Not provided at time of registration
- Postoperative nausea and vomiting (PONV) is one of the most common complications affecting patients after major surgery. Patients undergoing bowel surgery are at a relatively high risk of developing these symptoms. This is often multifactorial and such patients are often exposed to various causative agents. Following surgery, patients view nausea and vomiting as a very undesirable effect, often reported as even more unpleasant than pain. It can cause significant consequences and given that over 60,000 bowel operations are performed in the UK annually, PONV is important because of its implications. Although the final outcome of surgery is rarely affected, PONV can cause significant complications such as dehydration, delayed return to oral diet, physiological disturbances and thus prolonging hospital stay. Delayed recovery predisposes to serious and life threatening complications such as hospital acquired pneumonia and thromboembolic events (deep vein thrombosis and pulmonary embolism). The delay in resuming an oral diet affects nutrition and subsequent general well being, predisposing to tissue breakdown, wound infection, fatigue, and weakness. For these reasons, reducing the severity of PONV is particularly important.
Dexamethasone is a steroid drug widely but not universally used in attempt to prevent PONV by anaesthetists, and single dose dexamethasone has been reported to reduce PONV and perioperative fatigue. Its precise mechanism of action is unknown but it has antiemetic properties and is known to improve appetite aiding early recovery.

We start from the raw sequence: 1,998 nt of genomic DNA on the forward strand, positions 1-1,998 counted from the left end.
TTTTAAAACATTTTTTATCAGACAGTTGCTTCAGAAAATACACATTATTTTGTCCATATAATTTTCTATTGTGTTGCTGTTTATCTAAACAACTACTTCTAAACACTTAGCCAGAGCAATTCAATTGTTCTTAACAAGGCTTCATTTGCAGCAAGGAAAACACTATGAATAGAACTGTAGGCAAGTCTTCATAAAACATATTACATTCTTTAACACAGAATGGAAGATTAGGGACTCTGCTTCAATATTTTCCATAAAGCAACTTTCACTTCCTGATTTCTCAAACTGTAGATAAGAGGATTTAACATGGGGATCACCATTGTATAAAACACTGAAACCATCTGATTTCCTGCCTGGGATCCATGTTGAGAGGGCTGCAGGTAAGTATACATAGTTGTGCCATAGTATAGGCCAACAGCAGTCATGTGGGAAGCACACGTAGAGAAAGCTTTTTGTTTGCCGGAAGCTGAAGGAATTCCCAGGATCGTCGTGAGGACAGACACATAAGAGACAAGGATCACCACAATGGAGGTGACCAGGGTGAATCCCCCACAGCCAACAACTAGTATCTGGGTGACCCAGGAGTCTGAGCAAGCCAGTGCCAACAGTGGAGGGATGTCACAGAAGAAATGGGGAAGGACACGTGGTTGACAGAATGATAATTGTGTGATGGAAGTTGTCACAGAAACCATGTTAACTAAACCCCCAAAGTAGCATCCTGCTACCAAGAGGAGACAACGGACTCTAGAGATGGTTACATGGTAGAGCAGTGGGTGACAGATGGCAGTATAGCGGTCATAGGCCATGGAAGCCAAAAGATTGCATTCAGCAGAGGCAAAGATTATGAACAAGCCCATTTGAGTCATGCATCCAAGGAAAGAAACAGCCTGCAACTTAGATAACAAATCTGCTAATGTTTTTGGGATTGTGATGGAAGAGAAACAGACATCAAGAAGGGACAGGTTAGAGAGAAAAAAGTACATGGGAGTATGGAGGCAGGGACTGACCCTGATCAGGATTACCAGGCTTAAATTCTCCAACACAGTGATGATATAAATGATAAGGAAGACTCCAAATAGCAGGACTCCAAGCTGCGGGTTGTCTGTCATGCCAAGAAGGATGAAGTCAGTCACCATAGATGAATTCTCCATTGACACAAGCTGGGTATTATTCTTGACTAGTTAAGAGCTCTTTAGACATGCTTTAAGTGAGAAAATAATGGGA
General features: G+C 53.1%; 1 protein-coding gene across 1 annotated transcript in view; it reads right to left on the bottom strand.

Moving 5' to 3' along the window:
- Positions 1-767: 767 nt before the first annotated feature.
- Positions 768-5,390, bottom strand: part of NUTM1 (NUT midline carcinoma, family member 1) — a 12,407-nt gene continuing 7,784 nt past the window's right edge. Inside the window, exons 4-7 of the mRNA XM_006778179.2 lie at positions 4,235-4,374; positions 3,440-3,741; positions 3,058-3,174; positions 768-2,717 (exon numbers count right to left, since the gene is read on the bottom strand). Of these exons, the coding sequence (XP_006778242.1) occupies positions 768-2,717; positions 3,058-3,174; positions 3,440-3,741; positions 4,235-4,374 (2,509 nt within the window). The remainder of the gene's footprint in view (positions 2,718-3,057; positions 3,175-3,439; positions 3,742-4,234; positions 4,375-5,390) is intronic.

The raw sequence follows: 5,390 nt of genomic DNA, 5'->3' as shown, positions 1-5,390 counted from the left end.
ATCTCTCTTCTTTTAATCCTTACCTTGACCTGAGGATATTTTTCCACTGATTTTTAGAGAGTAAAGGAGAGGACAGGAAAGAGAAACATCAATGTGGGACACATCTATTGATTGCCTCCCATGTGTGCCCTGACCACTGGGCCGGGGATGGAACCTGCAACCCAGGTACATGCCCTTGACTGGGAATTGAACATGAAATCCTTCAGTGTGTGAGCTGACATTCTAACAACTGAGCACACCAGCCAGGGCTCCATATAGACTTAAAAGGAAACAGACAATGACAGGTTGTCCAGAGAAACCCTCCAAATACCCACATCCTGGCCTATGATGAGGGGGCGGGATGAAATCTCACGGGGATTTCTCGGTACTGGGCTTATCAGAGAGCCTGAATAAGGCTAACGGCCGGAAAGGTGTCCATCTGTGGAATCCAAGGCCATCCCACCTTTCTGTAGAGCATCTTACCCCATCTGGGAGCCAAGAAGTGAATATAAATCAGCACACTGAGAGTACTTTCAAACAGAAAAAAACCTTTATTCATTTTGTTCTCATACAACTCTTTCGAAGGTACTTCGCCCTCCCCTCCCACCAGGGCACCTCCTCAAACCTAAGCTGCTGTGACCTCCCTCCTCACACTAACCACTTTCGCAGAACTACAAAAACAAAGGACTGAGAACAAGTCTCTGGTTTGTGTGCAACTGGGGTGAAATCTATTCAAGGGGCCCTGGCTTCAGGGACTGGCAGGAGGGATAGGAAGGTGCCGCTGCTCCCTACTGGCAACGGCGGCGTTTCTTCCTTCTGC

Small studies have shown a reduction in PONV amongst patients undergoing various types of surgery who are given dexamethasone. However no multicentre trial has been undertaken. Its potential benefits for patients undergoing bowel surgery need to be investigated. The findings would ensure its appropriate use in the future.
More details can be found at http://public.ukcrn.org.uk/search/StudyDetail.aspx?StudyID=10426
On 11/08/2015 the following changes were made to the trial record:
1. The original target number of participants (sample size) was 950, however due to the rapid recruitment rate, the power of the trial was increased from 80% to 90%, and the target was thus increased to 1320. The target was reached in January 2014 and the total number of patients recruited was 1350, 6 months ahead of the original end date of July 2014 for only 950 patients.
2. Research for Patient Benefit (RfPB) (UK) was added to the sources of funding.
3. The overall trial end date was changed from 20/06/2014 to 23/07/2015.
Randomised; Interventional; Design type: Prevention
Patients are randomized between 8 mg intravenous dexamethasone and control (no dexamethasone)
Follow Up Length: 1 month(s)
- Number of episodes of vomiting recorded prospectively 24 hours post-op
- 1. Fatigue measured one month post-op
- 2. Frequency of use of post-op anti-emetics measured one month post-op
- 3. Length of hospital stay
- 4. Subjective measure of PONV measured one month post-op
- 5. Time to tolerating oral diet measured one month post-op
2013 protocol in: http://www.ncbi.nlm.nih.gov/pubmed/23938028
Sorry, this information is not available
Planned sample size: 950; total number of patients recruited: 1350
- 1. All patients undergoing laparoscopic and open colorectal resections for malignant or benign pathology
- 2. Male & Female; Upper Age Limit 90 years ; Lower Age Limit 18 years
- 1. Obstructed procedures
- 2. Pregnant patients
- 3. Known adverse reaction to dexamethasone
- 4. Patients currently taking any form of steroid medication
- 5. Diabetic/ hyperglycaemic patients
- 6. Active gastric ulceration
- 7. Wideangle glaucoma
- 8. Patients under the age of 18
- 9. Patients unable or unwilling to give informed consent
Dexamethasone Reduces Emesis After Major gastrointestinal Surgery (DREAMS trial) - a prospective, double-blind, multicentre, randomised control trial
- Bowel Disease Research Foundation
- Research for Patient Benefit (RfPB) (UK)
University of Birmingham (UK)